Drug hypersensitivity in children in Brazil
Clinical and Translational Allergy volume 4, Article number: P145 (2014)
Drug hypersensitivity is one of the most frequent reasons for consultations with an allergist in Brazil. However, drug hypersensitivity epidemiology data in children is scarce. The aim of this study was to investigate children reporting suspected drug hypersensitivity reaction (DHR).
From June 2011 to December 2013 a prospective observational study was implemented in 4 allergology units from different regions of Brazil. Children reporting DHR were evaluated using a modified ENDA questionnaire, and a standardized diagnostic work up was performed.
Ninety patients were evaluated, 54 male, with a median age of 6 years. Personal history of atopy was reported in 65 and previous DHR in 9. Cutaneous manifestations were observed in 86 -- urticaria and/or angioedema in 71 and macular or maculopapular exanthema in 15. Other symptoms reported were: respiratory (25), gastrointestinal (8), cardiovascular (5). The interval between dose and reaction was less than 1 hour in 38 subjects. Mild reaction was observed in 32 patients and moderate in 55. Fever and/or viral infection were present in 61 patients during or just before the reaction. The majority of subjects were treated in emergency units (79). More than one drug was suspected as a trigger in 50 children (NSAIDs in 50%, beta-lactam antibiotics in 31% and other antibiotics in 8.5%). Sixteen skin tests (prick and intradermal) were performed and were all negative but one with amoxicilin. Drug provocation tests were positive in 4 of 51 tests - NSAIDs 29 (4 positive), beta-lactam antibiotics 20 and others 4. Sixty-one reactions were possible or probable related with the suspected drug, but in 25 this relation was unlikely.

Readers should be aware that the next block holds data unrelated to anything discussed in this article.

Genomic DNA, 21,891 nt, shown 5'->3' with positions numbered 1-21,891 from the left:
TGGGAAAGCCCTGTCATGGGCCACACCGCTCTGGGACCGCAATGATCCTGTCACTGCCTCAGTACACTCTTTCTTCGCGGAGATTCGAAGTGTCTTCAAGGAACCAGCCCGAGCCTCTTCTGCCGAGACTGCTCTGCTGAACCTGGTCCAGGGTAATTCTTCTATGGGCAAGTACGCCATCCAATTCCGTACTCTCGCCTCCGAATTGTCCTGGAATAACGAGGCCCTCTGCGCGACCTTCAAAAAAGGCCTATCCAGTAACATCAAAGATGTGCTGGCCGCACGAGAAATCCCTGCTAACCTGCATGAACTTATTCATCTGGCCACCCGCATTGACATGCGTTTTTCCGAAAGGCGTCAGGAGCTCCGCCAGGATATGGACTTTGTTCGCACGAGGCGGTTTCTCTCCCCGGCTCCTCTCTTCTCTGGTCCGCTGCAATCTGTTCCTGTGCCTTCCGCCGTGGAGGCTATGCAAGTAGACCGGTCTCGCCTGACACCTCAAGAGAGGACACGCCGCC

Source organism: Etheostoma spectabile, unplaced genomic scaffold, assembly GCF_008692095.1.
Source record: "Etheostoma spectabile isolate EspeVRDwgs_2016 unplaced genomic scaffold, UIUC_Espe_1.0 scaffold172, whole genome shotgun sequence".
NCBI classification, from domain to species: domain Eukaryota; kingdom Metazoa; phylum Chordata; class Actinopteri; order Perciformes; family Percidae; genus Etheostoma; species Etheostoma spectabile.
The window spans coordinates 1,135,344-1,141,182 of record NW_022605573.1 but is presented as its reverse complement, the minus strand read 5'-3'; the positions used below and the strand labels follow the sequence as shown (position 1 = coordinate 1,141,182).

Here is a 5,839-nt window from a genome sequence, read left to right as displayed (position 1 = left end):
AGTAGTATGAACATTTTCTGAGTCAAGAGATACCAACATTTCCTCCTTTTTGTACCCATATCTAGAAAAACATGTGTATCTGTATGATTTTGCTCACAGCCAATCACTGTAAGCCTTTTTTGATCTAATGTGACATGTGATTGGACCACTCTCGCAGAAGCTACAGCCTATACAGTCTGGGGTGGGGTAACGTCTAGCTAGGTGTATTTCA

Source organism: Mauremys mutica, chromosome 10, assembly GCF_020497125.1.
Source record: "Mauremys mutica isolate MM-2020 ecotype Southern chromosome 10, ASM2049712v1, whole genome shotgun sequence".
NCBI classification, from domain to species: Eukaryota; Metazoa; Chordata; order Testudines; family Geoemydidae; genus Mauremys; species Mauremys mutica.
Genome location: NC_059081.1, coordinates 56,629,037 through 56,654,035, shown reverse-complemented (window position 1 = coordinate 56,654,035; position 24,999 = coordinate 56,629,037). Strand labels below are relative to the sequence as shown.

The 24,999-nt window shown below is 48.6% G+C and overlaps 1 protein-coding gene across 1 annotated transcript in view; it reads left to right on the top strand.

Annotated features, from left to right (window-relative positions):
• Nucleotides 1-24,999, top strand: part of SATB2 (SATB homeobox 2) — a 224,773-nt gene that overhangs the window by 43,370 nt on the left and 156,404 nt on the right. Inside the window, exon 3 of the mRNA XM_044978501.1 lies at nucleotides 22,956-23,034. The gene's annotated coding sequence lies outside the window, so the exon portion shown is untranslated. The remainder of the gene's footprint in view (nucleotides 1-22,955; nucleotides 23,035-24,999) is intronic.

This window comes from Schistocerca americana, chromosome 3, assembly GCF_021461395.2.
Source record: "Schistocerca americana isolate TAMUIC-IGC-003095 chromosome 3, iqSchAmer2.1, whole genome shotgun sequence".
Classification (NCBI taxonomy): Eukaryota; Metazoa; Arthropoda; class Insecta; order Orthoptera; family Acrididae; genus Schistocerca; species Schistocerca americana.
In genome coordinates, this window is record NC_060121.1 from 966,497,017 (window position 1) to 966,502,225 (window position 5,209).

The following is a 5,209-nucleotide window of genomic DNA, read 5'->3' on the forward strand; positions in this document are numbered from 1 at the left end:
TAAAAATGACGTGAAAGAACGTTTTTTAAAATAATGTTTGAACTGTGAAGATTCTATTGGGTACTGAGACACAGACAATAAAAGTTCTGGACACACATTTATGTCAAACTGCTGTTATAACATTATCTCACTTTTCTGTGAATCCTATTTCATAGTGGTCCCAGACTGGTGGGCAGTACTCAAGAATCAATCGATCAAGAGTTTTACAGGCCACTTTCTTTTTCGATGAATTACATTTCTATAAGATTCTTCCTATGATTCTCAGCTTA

Children with a suspected history must be fully investigated to confirm or exclude the diagnosis of DHR.
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Ensina, L.F., Camelo-Nunes, I.C., Felix, M.M. et al. Drug hypersensitivity in children in Brazil. Clin Transl Allergy 4 (Suppl 3), P145 (2014). https://doi.org/10.1186/2045-7022-4-S3-P145
- Epidemiology Data
- Skin Test
- Personal History
- Prospective Observational Study